Column: Sloppy win shows Russia may be in trouble despite home-ice advantage

The hometown lads started so fast that you half-expected to see Vladimir Putin, the 60-year-old president who suited up for an exhibition game here last month, slip back into a uniform and take a few shifts. Maybe Maria Sharapova, too.

Russia vs. Slovenia was always going to be a mismatch. But the hosts' shaky 5-2 win in Thursday's opener turned out to be cold comfort for a nervous nation hoping to reconnect with its glorious — but increasingly distant — hockey past.

Russia got the first goal when Alex Ovechkin roofed a wrister just over a minute into the game. The second came less than three minutes later when Ovechkin, who plays for the National Hockey League's Washington Capitals, came up with a new variation on the old Statue of Liberty play. He stopped the puck just outside the Slovenia blue line and then stood still, dummying the defense while speeding teammate Evgeni Malkin scooped up the disc and zoomed in untouched for another easy score.

The cheerleaders lining every staircase at the Bolshoy Ice Dome began swaying in unison, and fans wearing the blue, red-and-white Russia jerseys — including a few sporting throwback red "C.C.C.P" versions, evoking memories of the old Soviet Union's "Big Red Machine" Olympic dynasty — responded by howling at the top of their lungs.

But things got quiet almost as soon as the second period began. After managing just four shots and one legit scoring chance in the opening 20 minutes, the Slovenians notched an early goal from Ziga Jeglic to pull within 2-1. The building went eerily quiet for the next 15 minutes after that, then revived briefly when Malkin netted his second during a power play, on a snapshot from the slot, with some two minutes left in the period.

But barely a minute later, back came Jeglic, squirming between two Russian defenders and finally slipping the puck past keeper Semyon Varlamov with all the oomph of a hotel bill arriving under the door. No matter. It counted, and suddenly Slovenia was back within 3-2 and hardly looking like such a pushover anymore.

"Didn't seem like in that first period they were nervous," recalled Jeglic, who plays professionally in Germany. "Then we said in our locker room, we have nothing to lose."

We can only imagine what Russian coach Zinetula Bilyaletdinov told his charges after the second period.

"We have 15 players from the NHL, they have one! And his father is probably the only man in the country who knows enough about hockey to be the coach! We have 27 shots, they have eight! We have 70 times more people, 825 times the number of square miles — and some of you are going to wind up living in a very remote corner, with very few inhabitants, if you don't go out there and turn this around!"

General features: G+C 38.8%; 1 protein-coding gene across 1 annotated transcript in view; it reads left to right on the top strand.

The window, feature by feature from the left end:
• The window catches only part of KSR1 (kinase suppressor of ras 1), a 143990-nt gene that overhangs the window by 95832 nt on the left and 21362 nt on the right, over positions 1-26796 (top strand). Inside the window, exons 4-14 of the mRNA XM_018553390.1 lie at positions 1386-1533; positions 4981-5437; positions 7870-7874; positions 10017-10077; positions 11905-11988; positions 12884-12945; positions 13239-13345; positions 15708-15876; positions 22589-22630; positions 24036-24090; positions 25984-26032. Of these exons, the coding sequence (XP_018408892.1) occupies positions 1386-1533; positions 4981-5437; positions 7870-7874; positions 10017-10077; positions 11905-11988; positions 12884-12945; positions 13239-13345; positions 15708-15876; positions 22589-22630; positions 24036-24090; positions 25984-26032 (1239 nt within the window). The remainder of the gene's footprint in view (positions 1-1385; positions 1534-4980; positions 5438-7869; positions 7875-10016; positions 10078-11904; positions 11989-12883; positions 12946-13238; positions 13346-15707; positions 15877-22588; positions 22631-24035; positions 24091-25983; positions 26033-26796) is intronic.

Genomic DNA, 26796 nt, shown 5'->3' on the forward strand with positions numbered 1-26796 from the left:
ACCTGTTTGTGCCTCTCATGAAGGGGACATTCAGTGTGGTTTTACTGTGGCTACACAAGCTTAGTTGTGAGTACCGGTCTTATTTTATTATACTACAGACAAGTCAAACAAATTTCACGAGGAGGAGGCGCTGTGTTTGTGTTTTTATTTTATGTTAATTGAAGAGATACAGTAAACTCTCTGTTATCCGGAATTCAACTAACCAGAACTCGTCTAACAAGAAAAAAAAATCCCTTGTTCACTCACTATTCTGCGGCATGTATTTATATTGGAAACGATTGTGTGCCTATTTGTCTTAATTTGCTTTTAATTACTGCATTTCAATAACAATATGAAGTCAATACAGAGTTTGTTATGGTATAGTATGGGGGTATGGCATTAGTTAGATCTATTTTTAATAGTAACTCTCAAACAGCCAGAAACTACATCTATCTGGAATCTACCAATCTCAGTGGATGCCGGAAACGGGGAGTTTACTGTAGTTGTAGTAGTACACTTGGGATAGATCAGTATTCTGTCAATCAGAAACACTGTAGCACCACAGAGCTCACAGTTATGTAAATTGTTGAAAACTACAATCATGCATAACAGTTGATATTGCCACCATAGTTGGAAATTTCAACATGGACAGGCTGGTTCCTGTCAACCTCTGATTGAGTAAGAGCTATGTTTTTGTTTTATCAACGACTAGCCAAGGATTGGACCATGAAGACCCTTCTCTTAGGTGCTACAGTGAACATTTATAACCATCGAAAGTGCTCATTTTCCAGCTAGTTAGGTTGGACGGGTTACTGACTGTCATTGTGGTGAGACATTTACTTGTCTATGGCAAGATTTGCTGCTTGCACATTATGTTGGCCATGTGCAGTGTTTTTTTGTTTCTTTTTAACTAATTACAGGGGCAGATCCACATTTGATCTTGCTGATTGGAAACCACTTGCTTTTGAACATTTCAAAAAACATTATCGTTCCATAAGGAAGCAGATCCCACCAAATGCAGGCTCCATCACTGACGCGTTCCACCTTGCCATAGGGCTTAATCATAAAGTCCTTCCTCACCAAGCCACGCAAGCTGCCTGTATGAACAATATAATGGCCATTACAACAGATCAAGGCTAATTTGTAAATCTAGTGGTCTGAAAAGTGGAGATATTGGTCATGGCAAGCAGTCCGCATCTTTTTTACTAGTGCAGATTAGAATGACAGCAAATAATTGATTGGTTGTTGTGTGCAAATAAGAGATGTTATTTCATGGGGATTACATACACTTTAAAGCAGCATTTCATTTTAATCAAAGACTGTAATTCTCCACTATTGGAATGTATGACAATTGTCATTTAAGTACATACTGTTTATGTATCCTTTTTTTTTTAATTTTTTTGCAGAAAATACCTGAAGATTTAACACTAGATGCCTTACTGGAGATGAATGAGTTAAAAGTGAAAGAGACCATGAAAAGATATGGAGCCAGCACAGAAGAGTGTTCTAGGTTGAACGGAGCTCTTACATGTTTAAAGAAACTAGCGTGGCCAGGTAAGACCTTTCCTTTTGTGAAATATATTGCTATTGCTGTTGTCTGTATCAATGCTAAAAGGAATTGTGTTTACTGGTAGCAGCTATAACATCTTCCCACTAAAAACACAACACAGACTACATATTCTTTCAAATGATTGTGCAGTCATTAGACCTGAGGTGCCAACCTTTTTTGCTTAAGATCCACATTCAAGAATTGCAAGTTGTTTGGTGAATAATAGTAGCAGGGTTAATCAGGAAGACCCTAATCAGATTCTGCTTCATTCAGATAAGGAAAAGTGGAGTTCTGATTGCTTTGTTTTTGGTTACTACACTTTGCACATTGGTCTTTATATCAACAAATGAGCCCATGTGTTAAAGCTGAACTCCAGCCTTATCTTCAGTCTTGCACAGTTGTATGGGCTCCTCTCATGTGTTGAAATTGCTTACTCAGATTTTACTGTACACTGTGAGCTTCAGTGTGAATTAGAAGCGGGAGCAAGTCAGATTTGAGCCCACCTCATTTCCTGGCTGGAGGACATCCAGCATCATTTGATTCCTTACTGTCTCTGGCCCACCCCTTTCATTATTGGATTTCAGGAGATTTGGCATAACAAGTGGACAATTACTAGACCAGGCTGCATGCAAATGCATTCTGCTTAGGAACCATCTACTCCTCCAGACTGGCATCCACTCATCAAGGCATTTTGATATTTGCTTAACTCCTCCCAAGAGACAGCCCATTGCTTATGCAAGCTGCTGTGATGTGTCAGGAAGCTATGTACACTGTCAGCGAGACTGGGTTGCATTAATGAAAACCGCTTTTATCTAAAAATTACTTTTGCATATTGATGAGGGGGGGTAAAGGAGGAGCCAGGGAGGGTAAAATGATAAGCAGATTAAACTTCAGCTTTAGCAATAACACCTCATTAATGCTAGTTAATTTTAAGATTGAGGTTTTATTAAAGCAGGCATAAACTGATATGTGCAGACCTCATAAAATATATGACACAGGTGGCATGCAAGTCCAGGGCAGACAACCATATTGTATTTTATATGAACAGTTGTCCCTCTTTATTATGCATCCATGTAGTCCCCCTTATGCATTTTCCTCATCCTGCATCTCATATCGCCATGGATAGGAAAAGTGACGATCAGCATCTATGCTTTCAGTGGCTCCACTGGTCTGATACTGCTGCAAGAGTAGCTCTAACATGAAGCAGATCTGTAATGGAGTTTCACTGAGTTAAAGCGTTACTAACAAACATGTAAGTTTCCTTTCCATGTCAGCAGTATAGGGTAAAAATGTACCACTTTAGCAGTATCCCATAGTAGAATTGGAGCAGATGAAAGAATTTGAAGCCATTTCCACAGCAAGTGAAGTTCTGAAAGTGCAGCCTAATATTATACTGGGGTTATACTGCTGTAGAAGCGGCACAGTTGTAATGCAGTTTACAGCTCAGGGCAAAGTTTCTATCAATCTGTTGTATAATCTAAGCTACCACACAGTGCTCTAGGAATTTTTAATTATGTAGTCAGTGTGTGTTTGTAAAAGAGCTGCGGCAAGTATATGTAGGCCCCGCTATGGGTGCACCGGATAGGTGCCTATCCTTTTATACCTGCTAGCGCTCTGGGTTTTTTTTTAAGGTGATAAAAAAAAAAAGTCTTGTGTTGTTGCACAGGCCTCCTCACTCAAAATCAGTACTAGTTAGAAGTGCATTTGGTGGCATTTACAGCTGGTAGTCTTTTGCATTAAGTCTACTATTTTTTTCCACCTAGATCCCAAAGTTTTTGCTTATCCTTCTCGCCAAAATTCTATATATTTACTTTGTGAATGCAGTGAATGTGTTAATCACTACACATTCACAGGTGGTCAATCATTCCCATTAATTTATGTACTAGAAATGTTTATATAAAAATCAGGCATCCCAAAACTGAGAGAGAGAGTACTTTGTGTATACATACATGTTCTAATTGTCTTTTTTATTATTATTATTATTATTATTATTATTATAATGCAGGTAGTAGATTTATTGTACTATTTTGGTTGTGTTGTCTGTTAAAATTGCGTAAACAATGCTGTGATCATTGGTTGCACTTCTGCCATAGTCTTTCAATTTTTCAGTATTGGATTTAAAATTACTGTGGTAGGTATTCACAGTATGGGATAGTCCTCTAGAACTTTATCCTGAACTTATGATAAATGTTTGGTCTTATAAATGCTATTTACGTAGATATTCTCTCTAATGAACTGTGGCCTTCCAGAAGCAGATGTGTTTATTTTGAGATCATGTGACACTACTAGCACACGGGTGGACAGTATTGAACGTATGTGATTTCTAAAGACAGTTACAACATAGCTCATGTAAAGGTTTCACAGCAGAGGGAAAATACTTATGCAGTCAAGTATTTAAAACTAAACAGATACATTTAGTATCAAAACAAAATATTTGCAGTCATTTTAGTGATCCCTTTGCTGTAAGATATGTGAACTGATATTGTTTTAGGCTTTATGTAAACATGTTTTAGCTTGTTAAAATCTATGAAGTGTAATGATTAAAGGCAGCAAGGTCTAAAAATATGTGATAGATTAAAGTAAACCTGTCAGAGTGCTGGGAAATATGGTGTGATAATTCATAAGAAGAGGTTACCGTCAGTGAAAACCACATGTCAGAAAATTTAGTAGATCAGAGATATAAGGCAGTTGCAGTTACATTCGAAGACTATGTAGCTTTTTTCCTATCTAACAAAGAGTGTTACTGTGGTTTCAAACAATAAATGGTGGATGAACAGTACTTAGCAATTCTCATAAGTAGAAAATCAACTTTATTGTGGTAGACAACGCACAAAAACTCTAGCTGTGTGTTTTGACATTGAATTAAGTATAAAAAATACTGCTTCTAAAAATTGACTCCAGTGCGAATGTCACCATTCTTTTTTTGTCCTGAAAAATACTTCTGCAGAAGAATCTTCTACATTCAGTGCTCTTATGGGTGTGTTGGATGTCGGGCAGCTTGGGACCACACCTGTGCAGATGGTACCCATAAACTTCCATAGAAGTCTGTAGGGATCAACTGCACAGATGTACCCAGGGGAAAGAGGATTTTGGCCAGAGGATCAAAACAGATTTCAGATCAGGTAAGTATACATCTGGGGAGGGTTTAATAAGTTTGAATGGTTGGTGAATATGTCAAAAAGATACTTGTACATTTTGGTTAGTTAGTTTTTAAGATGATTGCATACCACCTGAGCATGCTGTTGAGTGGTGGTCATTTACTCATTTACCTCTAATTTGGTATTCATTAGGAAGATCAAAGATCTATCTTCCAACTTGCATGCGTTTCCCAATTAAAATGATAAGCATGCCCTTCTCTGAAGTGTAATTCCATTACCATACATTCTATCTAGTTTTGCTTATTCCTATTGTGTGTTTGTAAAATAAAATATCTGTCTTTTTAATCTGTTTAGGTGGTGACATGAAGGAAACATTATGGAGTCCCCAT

What Bilyaletdinov said he told his side was slightly less dramatic.

"Lots of beautiful passes, but at the end of the day, all that matters is scoring goals. I tried to explain to them," he said, "there are some things we need to fix."

So they did. Valeri Nichushkin and Anton Belov scored for Russia three minutes apart, the second coming after Slovenian netminder Robert Kristan had dropped his knees expecting a low shot from the point. When Belov's high drive hit the net and the goal horn sounded, Kristan pitched forward and lay face down on the ice for a few seconds, knowing his side wasn't going to find its way back from the deficit.

Beating Russia at home was always going to be a big ask for Slovenia. As for other teams, "it's going to be tough," said Anze Kopitar, who plays for the Los Angeles Kings and is Slovenia's only NHL entrant.

"It's kind of like going in a road rink in the NHL, and some rinks are tougher than others," he added, "and I'm sure this is going to be no different."

On the contrary.

If the Russians can't play any better than this, they're going to get bounced from the tournament by the time the medals are being handed out and perhaps even sooner. Considering their lineage — after the Big Red Machine made its debut at the 1956 games, the Soviets won seven of the next nine (and an eighth if you count the Unified Team in 1992) — and adding that Putin himself has said anything less than a medal would be cause for some serious reflection, this Russian team is in trouble.

How much depends on where you sit. After the game a reporter asked Bilyaletdinov whether it would be "a death sentence" to leave Varlamov in the net for Russia's next game against the United States, which pummeled a much-better Slovakia team 7-1 in its opener.

"Every player," the stone-faced coach responded, "has a chance to be in for any of the games."

At this rate, maybe even Putin.


Jim Litke is a national sports columnist for The Associated Press. Write to him at and follow him at